Richard Reeves

Free Travel in Paris? Well, Almost

PARIS -- Rows of iron stanchions, looking something like miniature fire hydrants, are taking root every 300 yards or so along the curbs of the city, ready for a new revolution to begin on the day after the July 14 celebrations of Bastille Day.

This is, according to a special edition of L'Express magazine, "La Revolution du Velo." The Bicycle Revolution. Official name: "Velib."

Contrary to opinion on our side of the Atlantic, the French do not think small. Work crews are everywhere, planting the devices with electronic heads ready for credit cards and city-issued pieces of negotiable plastic. The numbers: 750 stations, each with 15 to 40 high-tech stanchions, and 10,000 bikes for rent. That's for now. By the end of the year there will be 1,451 stations and 20,600 bikes.

All of this is being done to reduce the number of automobiles, noise and pollution in a city that already has one of the best public transportation systems in the world. Besides, it will be fun; take a bike to work in beautiful Paris -- at least that is what Mayor Bertrand Delanoe thinks.

Not everyone here agrees with Delanoe. Some think it will be too dangerous, particularly for young parents who take their children to day-care centers or schools during morning rush hours. The boulevards here are fast, the side streets narrow, and it's dark most of the day in winter.

Even so, more and more Parisians have taken to using their own bicycles as two-job families became more common and gasoline and diesel oil became more expensive. Right now a gallon of gas costs the equivalent of almost $8, though European cars are far more fuel-efficient than American guzzlers. In many cases, the new rental stations are next to iron stands built so that people can park and lock their own bikes or mopeds.

This is how the new system will work:

For 29 euros (which is almost $39 these weak-dollar days) Parisians can buy cards good for an unlimited number of trips for one year. They swipe the plastic, unlocking the bike, and get 30 minutes of free use each trip before returning it to a station near the job or home. The next half-hour costs 1 euro, the next, 2 euros, and the third, 4 euros. There are also one-day passes for 1 euro, plus the half-hourly costs, or weekly passes for 5 euros plus half-hourly charges.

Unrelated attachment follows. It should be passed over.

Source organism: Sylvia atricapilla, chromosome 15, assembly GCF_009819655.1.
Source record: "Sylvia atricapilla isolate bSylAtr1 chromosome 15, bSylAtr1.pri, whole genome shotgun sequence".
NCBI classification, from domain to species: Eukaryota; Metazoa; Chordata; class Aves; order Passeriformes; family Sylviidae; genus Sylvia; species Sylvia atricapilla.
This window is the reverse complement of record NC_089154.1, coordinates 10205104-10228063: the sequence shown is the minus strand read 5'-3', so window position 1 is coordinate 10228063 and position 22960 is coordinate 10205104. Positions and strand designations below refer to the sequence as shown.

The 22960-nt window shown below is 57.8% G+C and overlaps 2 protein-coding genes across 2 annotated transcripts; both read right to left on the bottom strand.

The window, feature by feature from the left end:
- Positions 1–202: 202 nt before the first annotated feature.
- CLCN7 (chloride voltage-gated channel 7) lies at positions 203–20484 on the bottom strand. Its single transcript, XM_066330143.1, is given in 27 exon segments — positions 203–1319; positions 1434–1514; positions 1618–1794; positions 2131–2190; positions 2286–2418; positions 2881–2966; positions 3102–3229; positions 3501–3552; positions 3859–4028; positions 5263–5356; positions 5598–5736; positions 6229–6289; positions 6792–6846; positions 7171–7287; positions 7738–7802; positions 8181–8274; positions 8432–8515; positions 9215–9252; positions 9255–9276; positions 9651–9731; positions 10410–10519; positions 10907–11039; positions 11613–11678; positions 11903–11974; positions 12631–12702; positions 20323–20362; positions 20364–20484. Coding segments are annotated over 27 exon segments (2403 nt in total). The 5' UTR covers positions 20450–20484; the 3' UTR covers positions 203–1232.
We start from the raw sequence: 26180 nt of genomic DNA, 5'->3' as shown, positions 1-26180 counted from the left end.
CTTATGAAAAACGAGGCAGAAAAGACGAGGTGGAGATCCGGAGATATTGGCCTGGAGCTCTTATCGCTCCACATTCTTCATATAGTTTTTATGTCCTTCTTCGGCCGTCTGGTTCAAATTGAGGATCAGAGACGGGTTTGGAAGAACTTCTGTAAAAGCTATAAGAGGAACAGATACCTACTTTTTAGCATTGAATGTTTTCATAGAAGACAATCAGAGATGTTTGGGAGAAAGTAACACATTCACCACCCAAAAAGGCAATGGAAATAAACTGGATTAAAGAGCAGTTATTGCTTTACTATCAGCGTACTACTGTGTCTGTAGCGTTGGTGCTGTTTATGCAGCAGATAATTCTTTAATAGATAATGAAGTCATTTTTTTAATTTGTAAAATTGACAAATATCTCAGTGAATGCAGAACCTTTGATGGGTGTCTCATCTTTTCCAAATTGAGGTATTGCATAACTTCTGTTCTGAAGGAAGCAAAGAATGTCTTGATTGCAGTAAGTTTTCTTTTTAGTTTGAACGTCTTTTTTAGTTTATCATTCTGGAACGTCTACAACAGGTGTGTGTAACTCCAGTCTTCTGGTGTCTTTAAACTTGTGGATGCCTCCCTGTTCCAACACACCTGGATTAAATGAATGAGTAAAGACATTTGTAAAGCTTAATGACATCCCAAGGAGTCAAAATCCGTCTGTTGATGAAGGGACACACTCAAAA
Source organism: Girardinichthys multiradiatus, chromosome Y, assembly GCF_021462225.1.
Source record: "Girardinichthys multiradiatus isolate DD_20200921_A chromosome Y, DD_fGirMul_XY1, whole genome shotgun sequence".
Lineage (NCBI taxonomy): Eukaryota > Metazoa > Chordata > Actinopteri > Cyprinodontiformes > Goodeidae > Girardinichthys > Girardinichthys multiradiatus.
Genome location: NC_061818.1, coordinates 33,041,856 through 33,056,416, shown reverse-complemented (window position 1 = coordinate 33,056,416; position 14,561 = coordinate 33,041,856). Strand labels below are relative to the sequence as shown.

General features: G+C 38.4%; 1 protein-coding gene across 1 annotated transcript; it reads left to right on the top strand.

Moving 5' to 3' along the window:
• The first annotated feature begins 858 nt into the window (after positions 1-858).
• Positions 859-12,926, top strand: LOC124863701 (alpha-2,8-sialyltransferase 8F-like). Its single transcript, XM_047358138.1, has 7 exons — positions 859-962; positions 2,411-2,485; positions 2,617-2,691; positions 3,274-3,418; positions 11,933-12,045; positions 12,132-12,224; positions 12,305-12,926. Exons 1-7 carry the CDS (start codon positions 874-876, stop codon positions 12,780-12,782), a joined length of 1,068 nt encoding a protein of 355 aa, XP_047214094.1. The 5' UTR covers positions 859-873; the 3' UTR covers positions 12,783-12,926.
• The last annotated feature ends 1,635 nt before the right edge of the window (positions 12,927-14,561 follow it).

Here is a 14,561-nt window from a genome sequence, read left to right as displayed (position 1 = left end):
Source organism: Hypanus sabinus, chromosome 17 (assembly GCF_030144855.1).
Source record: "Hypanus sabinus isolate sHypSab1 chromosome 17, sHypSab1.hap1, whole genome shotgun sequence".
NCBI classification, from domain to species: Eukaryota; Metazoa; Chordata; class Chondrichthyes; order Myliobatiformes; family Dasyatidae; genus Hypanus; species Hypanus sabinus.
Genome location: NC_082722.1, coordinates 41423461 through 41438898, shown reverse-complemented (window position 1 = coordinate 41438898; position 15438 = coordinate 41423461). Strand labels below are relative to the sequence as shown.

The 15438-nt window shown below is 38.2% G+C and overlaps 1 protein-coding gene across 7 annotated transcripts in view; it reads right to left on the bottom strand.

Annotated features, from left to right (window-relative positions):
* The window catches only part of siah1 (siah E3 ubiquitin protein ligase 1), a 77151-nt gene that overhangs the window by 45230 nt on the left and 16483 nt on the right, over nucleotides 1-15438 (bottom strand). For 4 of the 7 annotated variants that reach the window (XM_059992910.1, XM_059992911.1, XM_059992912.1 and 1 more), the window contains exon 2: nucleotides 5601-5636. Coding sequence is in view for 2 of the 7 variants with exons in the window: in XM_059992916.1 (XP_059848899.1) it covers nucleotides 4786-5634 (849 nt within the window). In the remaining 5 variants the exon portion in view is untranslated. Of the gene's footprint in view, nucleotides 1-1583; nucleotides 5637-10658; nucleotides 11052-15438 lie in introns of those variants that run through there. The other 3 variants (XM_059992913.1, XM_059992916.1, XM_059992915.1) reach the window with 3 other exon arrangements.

(Eight hours on a daily pass would cost more than $60, the cost rising to discourage tourists and sightseers interested in wandering the city all day, although you could beat that charge by stopping at a station every half-hour and taking the bike for what would amount to a new trip.)

Will it work? In good weather, I think so. The bikes, built at a cost close to $1,000 each by an advertising company in return for free use of city-owned billboards, are gray and kind of clunky. But if you live 25 minutes from work -- the usual bike commuting time in Paris -- you might save a lot of money and clean a good bit of air as well.

A similar, if cheaper, system has worked for two years in Lyon, which has 350 stations, 4,000 bikes and a yearly charge of 10 euros, the free first 30 minutes and a charge of 50 centimes (67 cents) per half-hour after that. More than 95 percent of the bikes are returned in less than 30 minutes, making the program free for many users after spending the first 10 euros. The number of rented bike trips has quadrupled in that time to 20,000 a day -- the Paris estimate is 250,000 -- and now accounts for 2.5 percent of the city's transportation, eliminating an estimated 3,600 tons of carbon emissions a year. In Strasbourg, another smaller city, the system accounts for 6 percent of city transportation.

(In Amsterdam, bicycles account for 28 percent of transportation, but a free-use system in the 1970s, "the White Bikes," failed because people stole the machines. In the French systems and smaller ones in other European systems and in Australia, the cards identify the users, and police have been relatively successful in tracking down thieves and vandals.)

And so the final question: Bicycles may be too dangerous to use in many American cities, but are they any more dangerous to life and limb than vans and trucks bigger than the homes most of us grew up in before we could buy little houses on the freeways -- mobile homes with air conditioning to keep out the poisons and heat we generate by the millions? At least they're trying over here.

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